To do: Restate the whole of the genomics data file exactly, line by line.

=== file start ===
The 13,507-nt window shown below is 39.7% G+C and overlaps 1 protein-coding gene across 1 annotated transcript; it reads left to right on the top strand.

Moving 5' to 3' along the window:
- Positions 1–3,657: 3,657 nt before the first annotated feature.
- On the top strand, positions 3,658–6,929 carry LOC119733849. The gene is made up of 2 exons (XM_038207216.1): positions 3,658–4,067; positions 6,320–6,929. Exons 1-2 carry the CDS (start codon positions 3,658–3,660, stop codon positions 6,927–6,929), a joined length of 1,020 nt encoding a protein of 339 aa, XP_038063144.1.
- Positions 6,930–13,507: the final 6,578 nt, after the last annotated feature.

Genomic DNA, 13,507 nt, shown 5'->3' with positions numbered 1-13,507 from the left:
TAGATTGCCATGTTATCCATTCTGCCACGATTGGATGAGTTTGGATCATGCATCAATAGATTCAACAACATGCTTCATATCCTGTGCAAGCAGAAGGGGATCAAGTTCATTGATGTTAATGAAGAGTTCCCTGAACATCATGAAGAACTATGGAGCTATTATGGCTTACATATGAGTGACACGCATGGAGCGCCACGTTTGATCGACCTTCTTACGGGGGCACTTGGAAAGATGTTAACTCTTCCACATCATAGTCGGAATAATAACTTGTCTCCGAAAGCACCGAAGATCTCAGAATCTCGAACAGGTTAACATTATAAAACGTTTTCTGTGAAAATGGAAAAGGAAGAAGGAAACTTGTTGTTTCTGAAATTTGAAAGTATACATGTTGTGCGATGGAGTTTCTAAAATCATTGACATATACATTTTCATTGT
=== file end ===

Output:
The 13,507-nt window shown below is 39.7% G+C and overlaps 1 protein-coding gene across 1 annotated transcript; it reads left to right on the top strand.

Moving 5' to 3' along the window:
- Positions 1–3,657: 3,657 nt before the first annotated feature.
- On the top strand, positions 3,658–6,929 carry LOC119733849. The gene is made up of 2 exons (XM_038207216.1): positions 3,658–4,067; positions 6,320–6,929. Exons 1-2 carry the CDS (start codon positions 3,658–3,660, stop codon positions 6,927–6,929), a joined length of 1,020 nt encoding a protein of 339 aa, XP_038063144.1.
- Positions 6,930–13,507: the final 6,578 nt, after the last annotated feature.

Genomic DNA, 13,507 nt, shown 5'->3' with positions numbered 1-13,507 from the left:
TAGATTGCCATGTTATCCATTCTGCCACGATTGGATGAGTTTGGATCATGCATCAATAGATTCAACAACATGCTTCATATCCTGTGCAAGCAGAAGGGGATCAAGTTCATTGATGTTAATGAAGAGTTCCCTGAACATCATGAAGAACTATGGAGCTATTATGGCTTACATATGAGTGACACGCATGGAGCGCCACGTTTGATCGACCTTCTTACGGGGGCACTTGGAAAGATGTTAACTCTTCCACATCATAGTCGGAATAATAACTTGTCTCCGAAAGCACCGAAGATCTCAGAATCTCGAACAGGTTAACATTATAAAACGTTTTCTGTGAAAATGGAAAAGGAAGAAGGAAACTTGTTGTTTCTGAAATTTGAAAGTATACATGTTGTGCGATGGAGTTTCTAAAATCATTGACATATACATTTTCATTGT